Software firms across U.S. facing massive tax bills that threaten tech startup world survival


STEFANI REYNOLDS/AFP through Getty Images

Across software development, entrepreneurs are facing a tax season that is threatening their business’s existence. Software startups claim they have been blindsided by shock tax bills due to a change in the law regarding research and developments costs. If Congress doesn’t provide a retroactive solution, the failure of businesses will spread across the industry. This was not a surprise and was a disappointment for major corporations who had lobbied in favor of the measure. As word spreads throughout the software community, some owners are still afraid to look at the full tax cost when they file for extensions and accountants revise their returns. The pain is felt by small software developers with a dozen employees or less, as well as large venture-backed firms that have pre-2022 frothy values. Tax bills are rising and forcing companies to make difficult financial decisions. In a period of tighter lending by banks and higher interest rates, startups are forced to extend credit lines or take out loans. They also have to ask VCs for additional funding in the worst fundraising climate in over a decade. Finally, they must freeze hiring and consider layoffs, if not already done so. They say that many software firms will survive this year. However, if the full R&D expensing is not reinstated, survival may become a problem.

The R&D tax changes have had a major impact on the software development industry. However, many startups in other industries who are working at an early stage of innovation also face huge tax bills. They’ve been raising alarms about possible bankruptcy. Software development talent is the largest expense for software firms. These companies can fully deduct these costs until 2022 as R&D, rather than amortizing them over several years. When software talent costs exceed cash flow or profits, the business model can be unsustainable.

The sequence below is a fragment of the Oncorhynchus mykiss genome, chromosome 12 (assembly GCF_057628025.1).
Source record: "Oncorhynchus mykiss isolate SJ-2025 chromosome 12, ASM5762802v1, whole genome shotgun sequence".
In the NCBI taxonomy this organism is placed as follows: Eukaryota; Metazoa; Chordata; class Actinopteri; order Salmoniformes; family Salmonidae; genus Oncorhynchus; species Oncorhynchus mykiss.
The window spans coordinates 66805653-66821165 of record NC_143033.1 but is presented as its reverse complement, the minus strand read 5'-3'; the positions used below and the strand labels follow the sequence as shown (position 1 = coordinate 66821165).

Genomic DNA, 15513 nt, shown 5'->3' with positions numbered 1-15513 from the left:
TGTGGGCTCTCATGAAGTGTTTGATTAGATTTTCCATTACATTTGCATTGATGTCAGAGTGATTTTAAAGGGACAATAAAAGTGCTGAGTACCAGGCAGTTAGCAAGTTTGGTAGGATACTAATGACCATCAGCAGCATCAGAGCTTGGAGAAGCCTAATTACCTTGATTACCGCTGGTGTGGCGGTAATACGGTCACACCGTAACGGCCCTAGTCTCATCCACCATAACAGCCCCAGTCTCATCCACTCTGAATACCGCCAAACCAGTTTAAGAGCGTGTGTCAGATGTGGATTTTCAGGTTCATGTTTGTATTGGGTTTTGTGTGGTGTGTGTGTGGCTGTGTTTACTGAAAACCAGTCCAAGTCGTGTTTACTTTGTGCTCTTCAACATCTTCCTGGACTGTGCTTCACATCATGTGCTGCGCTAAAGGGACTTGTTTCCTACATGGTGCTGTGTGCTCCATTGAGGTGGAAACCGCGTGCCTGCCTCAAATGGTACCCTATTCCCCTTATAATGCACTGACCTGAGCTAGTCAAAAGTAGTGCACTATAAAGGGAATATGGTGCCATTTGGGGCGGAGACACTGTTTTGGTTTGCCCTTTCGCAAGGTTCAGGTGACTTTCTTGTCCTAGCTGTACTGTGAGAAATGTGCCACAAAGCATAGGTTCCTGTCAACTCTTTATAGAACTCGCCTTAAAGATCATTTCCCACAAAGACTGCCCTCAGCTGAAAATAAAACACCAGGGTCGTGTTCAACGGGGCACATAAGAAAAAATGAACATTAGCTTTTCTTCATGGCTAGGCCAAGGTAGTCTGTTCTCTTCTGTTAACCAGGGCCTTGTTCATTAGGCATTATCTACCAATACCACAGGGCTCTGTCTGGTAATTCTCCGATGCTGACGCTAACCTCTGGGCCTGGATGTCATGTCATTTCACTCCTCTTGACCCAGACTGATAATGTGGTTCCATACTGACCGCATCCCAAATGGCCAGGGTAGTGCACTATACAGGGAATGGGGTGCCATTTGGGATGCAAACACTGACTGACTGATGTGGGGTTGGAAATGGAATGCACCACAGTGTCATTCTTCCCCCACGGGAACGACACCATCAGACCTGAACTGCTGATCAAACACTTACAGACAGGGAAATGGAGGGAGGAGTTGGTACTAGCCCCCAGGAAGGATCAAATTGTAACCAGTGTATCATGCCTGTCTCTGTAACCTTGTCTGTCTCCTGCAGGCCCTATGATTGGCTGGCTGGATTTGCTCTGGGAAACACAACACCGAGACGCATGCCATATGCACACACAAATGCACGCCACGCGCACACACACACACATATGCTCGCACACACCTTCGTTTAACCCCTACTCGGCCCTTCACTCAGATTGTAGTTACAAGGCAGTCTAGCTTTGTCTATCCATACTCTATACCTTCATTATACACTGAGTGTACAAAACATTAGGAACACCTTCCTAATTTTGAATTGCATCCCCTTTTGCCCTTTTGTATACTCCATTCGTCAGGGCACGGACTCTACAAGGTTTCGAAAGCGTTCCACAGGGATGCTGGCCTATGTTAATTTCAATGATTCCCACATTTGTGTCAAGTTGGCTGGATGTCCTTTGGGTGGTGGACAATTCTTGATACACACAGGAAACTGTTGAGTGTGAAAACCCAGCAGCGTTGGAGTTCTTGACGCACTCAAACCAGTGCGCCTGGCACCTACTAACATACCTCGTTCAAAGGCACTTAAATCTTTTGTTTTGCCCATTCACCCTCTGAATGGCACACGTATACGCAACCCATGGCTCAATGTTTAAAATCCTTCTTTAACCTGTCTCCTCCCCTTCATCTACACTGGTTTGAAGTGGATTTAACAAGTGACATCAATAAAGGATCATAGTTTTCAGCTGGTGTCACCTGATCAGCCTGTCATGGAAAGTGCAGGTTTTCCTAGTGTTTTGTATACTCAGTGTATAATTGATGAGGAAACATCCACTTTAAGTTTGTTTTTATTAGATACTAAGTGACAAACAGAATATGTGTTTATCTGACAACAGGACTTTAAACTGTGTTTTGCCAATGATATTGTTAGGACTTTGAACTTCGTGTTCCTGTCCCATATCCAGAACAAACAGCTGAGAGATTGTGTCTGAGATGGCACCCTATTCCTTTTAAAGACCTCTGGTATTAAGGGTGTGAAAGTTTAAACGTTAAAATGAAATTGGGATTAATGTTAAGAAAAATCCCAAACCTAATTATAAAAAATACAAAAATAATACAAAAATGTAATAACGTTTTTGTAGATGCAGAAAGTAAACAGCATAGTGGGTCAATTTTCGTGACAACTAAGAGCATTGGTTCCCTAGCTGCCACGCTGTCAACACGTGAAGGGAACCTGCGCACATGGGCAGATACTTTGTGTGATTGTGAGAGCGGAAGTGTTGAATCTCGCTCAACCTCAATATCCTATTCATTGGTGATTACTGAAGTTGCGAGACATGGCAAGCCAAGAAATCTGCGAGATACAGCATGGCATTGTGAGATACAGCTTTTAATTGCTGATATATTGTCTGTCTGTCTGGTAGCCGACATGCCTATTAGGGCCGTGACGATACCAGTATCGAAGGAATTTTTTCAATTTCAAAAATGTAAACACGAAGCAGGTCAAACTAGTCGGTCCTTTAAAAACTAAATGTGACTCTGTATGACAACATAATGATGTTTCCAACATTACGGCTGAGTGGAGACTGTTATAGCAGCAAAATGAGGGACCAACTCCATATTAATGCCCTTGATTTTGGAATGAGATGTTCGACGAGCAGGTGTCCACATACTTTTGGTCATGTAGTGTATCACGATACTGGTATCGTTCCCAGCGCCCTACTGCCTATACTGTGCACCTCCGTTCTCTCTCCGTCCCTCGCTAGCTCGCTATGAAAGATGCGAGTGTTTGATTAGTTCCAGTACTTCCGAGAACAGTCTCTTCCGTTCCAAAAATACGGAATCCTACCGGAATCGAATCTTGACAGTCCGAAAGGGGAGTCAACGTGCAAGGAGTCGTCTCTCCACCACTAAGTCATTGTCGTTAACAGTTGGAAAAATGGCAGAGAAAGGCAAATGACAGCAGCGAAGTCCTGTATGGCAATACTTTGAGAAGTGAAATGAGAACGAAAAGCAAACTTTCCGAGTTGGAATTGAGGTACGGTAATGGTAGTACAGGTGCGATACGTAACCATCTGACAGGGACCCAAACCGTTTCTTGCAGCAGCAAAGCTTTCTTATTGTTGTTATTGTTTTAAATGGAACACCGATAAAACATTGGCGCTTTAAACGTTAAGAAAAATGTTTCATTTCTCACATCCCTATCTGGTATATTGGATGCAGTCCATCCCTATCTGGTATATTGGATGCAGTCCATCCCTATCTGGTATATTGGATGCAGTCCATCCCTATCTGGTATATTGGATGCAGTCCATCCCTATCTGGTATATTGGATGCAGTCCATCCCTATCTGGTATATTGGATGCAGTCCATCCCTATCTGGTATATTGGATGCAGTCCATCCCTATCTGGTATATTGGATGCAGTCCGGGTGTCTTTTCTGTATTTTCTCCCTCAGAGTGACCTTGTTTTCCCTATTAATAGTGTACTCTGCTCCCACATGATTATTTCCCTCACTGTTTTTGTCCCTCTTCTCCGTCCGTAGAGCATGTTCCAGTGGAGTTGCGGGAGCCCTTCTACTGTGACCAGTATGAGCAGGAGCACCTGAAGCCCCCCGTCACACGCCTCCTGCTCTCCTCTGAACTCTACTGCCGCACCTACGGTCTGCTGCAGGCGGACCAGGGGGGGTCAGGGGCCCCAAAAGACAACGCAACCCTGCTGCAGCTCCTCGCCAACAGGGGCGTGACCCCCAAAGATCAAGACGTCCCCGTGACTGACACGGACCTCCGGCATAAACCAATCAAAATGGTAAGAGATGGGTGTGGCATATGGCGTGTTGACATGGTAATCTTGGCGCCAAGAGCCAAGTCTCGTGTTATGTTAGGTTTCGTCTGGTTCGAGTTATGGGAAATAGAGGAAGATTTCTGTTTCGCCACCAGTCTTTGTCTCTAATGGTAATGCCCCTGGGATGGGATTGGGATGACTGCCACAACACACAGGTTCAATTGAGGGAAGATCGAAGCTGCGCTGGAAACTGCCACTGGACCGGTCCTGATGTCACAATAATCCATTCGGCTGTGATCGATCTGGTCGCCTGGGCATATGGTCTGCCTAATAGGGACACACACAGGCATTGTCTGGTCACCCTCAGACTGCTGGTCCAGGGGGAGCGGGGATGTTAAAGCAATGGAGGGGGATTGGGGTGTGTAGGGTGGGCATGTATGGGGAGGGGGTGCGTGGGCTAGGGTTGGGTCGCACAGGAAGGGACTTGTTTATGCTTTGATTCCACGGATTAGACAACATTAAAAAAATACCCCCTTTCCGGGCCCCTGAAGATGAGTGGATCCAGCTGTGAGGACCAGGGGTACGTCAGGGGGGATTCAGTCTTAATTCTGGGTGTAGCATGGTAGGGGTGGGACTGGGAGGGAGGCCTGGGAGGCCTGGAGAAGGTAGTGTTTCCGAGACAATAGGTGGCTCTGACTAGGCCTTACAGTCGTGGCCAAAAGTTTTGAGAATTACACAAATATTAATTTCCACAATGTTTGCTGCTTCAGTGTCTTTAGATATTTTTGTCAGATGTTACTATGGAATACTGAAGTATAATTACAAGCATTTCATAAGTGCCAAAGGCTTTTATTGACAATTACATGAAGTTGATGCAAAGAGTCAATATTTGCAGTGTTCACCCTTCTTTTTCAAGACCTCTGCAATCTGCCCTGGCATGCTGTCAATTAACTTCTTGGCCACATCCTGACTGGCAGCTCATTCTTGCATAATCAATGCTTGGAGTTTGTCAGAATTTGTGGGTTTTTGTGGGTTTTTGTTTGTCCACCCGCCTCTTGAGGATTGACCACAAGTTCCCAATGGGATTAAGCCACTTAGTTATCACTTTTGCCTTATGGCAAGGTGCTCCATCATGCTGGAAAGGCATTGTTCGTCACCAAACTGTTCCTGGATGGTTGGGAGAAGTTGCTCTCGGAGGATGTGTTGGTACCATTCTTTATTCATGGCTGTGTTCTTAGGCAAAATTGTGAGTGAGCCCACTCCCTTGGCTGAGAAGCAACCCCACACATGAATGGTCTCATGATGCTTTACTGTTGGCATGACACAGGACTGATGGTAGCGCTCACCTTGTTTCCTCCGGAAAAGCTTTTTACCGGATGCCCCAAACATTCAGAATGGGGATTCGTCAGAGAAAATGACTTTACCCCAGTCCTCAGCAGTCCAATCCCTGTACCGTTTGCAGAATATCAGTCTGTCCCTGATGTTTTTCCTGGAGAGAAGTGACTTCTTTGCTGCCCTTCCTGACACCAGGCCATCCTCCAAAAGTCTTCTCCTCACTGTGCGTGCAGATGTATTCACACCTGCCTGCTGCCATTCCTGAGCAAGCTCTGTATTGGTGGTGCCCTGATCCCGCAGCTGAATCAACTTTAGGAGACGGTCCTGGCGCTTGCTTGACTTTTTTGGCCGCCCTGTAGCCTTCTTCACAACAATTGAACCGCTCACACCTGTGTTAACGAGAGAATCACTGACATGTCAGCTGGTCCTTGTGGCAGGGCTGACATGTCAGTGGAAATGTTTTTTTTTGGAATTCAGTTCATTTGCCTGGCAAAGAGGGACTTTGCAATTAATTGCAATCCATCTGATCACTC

“I’ve been involved in bootstrapped software for 20 years, and I have lots of connections, hundreds of others under $10 million in revenue, and everyone I have talked to had no idea this was coming,” said Ian Landsman, founder of New York-based customer support software maker HelpSpot.

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How bad is it? Landon Bennett, the co-founder and CEO of Ad Reform in Georgia, a software company that provides automation technologies for the advertising industry said his taxable income had increased by 400%. Bennett said that the year was one of the toughest for ad agencies. “This is like a big bomb on top an already bad year,” said Bennett. He added that he could “take the hit this year but not forever.” He does not need to consider staff changes at this time, as it would be a costly decision to hire and train new employees, plus the knowledge base of seasoned developers is critical for success and growth. He did, however, have to suspend the annual profit-sharing with his employees for the time being. This decision was made in a recent video call to the staff about the R&D Tax issue. Landsman, who estimates a tax increase of between $140,000 and $160,00 this year, said that the situation is “very bad” from a cash-flow perspective. The more time passes, the larger the tax bill becomes. We were not prepared for this huge change. We don’t just have a few million sitting around to write a check and not be too worried,” he said.